Tuesday, September 4, 2012

South Dakota

Prior to my visit I must admit that I knew very little about South Dakota. Some vague ideas about The Black Hills, Native Americans and Deadwood! As is often the case in my travels, I was delighted with what I found and experienced while in the state. I visited not only a number of memorial sites, but also, Mt. Rushmore, The Crazy Horse Memorial, Sturgis (home of the country's largest bike rally) and Deadwood. Deadwood currently thrives due at least in part to the HBO series (one of my favorites!) of the same name. I couldn't get a hotel room in the town it was so crowded!

I landed in Pierre, the capital, in what may be the smallest airport I've ever seen. As a result, the whole process was quick, easy and expedited by the nice folks who worked there.

The Vietnam memorial sits on the Capitol grounds, just a short distance from the airport, with a couple of others to WWII and Korea. The site was dedicated in 2006 with a two day celebration. Many guests, politicos and vets were present. I have read that the number exceeded 32,000!. The emcee was none other than Adrian Cronauer of "Good Morning, Vietnam" fame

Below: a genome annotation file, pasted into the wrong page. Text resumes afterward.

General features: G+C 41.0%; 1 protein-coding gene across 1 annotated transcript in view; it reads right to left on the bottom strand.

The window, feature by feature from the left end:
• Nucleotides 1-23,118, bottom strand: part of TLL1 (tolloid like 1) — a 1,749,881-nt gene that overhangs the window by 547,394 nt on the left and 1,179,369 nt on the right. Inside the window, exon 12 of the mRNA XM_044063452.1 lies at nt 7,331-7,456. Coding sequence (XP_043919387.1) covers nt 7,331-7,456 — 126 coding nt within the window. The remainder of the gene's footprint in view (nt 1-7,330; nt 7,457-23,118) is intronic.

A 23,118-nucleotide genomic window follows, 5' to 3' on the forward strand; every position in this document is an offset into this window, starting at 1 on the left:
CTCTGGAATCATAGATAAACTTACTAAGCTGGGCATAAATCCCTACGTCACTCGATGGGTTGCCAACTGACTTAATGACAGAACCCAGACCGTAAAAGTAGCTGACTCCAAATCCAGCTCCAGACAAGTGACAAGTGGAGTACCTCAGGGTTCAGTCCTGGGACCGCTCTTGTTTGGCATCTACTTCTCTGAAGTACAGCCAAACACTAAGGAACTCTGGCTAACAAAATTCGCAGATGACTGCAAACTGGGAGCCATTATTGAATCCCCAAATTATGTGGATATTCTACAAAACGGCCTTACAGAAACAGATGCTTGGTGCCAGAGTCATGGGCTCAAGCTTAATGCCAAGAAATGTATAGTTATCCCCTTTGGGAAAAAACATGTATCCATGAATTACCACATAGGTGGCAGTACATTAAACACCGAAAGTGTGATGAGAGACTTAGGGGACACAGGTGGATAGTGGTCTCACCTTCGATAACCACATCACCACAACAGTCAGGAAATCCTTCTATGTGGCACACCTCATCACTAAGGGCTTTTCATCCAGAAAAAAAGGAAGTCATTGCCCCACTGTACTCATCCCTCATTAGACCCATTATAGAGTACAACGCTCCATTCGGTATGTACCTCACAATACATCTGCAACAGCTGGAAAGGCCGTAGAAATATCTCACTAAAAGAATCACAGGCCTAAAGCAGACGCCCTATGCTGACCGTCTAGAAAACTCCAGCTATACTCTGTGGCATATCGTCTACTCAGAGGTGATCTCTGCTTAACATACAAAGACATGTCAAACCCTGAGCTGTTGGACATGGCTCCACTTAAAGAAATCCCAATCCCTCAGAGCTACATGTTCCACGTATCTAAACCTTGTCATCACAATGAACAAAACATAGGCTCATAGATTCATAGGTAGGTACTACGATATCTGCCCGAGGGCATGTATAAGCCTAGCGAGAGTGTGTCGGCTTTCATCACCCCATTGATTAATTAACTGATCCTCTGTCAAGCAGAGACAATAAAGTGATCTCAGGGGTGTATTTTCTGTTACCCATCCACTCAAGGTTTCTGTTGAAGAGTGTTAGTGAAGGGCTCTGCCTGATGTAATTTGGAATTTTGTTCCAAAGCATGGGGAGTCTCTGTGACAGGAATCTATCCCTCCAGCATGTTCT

As part of the two day event, 28,000 balloons were released, one for each South Dakotan who served. Another 211 black ones were sent skyward to honor those lost or missing.

So, to the memorial. It consists of a wall listing the 211 names engraved upon it. A statue of a soldier, in full battle gear, is approaching the wall to look for the name of his buddy; whose dog-tags he holds in his hand.

I have mentioned previously that I have learned to look for details to see who has done their homework for these sites. This one stands out!

In the photo of the solders dog tags and cross, you can see that the sculpter included a detail I have never seen on any other site. The ubiquitous (to those of us who were there) P-38! For any who may not know, the P-38 is a can opener! These were included in boxes of C-rations and were practically hoarded by the troops as "C's" came in cans; no P-38, no eat!. Every guy I knew had one on his tag chain and usually others kept somewhere else. These and the tags were often taped (or, too often, band-aided) together to help prevent "jingling' while moving. (I was there before the rubber edged tags were available) This along with the dog tag in a boot lace that I saw in North Carolina are the kinds of things, I suppose, that only a vet would notice. so, my guess is either the sculptor is a vet or they worked very closely with vets to get this right! Whichever, NICE JOB!

Next time, I will feature a few more pics from this site. They are not specifically Vietnam, but are well worth seeing. See you on the 9th at 9:00am

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